Wallet 2.0 with NFC Tap to Pay is now rolling out to Windows 10 Mobile Fast Ring (US only)

Microsoft is evidently rolling out the Wallet 2.0 update complete with NFC Tap to Pay options. Numerous tips have come in from users noting that the update is now live, and we can confirm on our Lumia 950 enrolled in Fast Ring (Redstone) that the update is rolling out.

Wallet 2.0 has its usual batch of Loyalty Cards for getting discounts at local stores, but the bigger deal is the inclusion of NFC Tap to Pay based on the HCE standard. This feature will allow users to enroll their Credit and Debit Cards into the program and to be able to pay at participating locations. Since the Tap to Pay is standardized this feature should work at all sites that Apple and Android Pay are accepted at as well.

It is unclear yet if NFC Tap to Pay will be available in all regions or just the US at this time, nor is it clear if all phones will get it or just ones approved by major credit card companies. So far, most of the tips seem to be those in the US as Microsoft may be trialing the feature in the States before going wider. We'll update the story as more information becomes available.

Update: As suspected, only those in the US on select devices e.g. Lumia 950, Lumia 950 XL, are able to see Tap to Pay options and enroll in the program.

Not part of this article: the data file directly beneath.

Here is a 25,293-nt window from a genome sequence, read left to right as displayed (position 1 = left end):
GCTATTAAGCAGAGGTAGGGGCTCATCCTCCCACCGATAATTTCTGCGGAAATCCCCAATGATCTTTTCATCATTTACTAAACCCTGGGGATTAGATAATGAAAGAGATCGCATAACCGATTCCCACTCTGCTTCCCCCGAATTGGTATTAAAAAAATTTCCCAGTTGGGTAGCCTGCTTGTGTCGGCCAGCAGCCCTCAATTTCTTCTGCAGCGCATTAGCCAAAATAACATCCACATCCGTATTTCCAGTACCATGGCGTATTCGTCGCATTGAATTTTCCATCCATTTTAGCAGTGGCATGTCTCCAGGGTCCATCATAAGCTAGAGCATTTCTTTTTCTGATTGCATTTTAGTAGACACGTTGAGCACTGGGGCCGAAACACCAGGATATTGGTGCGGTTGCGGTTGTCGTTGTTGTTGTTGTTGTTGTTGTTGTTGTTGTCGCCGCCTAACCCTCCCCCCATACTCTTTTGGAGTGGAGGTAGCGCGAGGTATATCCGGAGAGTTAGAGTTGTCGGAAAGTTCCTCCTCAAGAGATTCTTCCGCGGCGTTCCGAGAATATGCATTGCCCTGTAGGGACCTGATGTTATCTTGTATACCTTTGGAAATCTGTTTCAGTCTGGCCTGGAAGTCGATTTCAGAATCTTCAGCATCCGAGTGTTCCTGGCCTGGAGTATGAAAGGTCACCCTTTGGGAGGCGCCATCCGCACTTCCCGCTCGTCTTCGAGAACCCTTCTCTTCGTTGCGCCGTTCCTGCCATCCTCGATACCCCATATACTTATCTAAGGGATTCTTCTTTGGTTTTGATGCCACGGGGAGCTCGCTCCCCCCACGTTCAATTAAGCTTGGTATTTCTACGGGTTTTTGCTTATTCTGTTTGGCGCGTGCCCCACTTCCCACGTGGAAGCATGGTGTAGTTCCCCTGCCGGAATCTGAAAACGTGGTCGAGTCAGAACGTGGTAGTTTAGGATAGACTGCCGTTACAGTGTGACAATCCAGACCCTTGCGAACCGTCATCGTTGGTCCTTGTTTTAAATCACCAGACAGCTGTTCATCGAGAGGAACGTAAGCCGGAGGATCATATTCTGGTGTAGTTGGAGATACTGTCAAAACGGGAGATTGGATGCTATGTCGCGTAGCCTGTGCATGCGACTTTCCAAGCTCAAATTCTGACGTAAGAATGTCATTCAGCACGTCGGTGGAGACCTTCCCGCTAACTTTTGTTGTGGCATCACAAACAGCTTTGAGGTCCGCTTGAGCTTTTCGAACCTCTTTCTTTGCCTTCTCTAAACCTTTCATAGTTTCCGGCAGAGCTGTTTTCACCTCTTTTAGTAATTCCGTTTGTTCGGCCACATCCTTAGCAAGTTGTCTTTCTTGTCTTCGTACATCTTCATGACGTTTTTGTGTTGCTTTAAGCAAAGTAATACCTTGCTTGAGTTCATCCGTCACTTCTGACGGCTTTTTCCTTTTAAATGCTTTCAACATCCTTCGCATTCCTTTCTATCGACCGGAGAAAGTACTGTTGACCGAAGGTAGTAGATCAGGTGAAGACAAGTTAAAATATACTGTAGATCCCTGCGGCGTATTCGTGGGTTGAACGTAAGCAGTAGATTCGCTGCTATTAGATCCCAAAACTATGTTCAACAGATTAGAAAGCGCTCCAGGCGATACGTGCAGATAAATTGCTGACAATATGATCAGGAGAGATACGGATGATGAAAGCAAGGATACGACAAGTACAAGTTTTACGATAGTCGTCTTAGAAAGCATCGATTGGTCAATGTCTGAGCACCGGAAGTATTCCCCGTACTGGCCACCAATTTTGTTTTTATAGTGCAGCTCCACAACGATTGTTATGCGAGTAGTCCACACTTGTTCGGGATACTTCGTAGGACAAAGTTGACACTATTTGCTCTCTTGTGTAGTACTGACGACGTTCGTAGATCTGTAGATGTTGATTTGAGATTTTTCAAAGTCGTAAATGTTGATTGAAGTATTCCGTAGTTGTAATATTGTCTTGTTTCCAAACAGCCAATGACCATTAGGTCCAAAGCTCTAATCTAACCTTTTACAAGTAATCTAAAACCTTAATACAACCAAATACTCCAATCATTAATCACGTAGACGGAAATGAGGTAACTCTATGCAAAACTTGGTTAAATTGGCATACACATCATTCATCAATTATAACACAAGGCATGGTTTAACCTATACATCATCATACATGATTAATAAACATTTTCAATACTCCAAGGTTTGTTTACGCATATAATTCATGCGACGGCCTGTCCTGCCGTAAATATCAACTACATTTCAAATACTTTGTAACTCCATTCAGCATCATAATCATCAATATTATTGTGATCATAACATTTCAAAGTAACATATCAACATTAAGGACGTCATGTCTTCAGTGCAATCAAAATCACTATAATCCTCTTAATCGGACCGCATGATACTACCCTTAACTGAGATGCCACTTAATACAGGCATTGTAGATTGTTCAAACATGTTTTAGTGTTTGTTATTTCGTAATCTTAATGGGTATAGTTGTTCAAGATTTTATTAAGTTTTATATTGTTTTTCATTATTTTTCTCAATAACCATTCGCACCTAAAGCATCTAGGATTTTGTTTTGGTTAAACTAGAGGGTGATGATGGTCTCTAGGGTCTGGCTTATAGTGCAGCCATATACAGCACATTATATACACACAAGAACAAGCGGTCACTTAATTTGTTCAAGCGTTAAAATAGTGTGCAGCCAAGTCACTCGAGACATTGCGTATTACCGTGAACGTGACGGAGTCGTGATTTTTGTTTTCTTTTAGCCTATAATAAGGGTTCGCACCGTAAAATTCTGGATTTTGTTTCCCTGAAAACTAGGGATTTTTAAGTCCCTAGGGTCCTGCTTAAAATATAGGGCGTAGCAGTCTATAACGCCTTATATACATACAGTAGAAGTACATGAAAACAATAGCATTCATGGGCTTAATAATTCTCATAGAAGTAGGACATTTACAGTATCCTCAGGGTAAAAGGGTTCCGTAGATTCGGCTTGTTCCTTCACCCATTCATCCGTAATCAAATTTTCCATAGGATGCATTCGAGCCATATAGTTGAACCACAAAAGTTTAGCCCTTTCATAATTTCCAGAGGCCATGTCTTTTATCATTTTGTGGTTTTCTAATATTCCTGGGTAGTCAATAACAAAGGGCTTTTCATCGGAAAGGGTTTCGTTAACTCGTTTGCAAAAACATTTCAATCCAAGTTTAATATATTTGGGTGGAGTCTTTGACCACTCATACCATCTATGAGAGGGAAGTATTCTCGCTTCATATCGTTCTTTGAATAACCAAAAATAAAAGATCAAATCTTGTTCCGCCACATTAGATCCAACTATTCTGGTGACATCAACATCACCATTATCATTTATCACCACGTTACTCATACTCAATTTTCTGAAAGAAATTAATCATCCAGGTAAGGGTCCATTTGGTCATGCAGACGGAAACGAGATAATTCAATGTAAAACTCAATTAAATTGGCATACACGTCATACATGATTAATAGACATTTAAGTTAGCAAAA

Update 2: We have now confirmed that the Lumia 650, Lumia 950, and Lumia 950 XL are capable of supporting Tap to Pay, at least in the US.

The feature looks to be available only for Fast Ring Insiders, although a wider release is expected for the Anniversary Update later this summer.

Download Wallet 2.0 for Windows 10 Mobile

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Daniel Rubino

Daniel Rubino is the Editor-in-chief of Windows Central. He is also the head reviewer, podcast co-host, and analyst. He has been covering Microsoft since 2007, when this site was called WMExperts (and later Windows Phone Central). His interests include Windows, laptops, next-gen computing, and watches. He has been reviewing laptops since 2015 and is particularly fond of 2-in-1 convertibles, ARM processors, new form factors, and thin-and-light PCs. Before all this tech stuff, he worked on a Ph.D. in linguistics, watched people sleep (for medical purposes!), and ran the projectors at movie theaters because it was fun.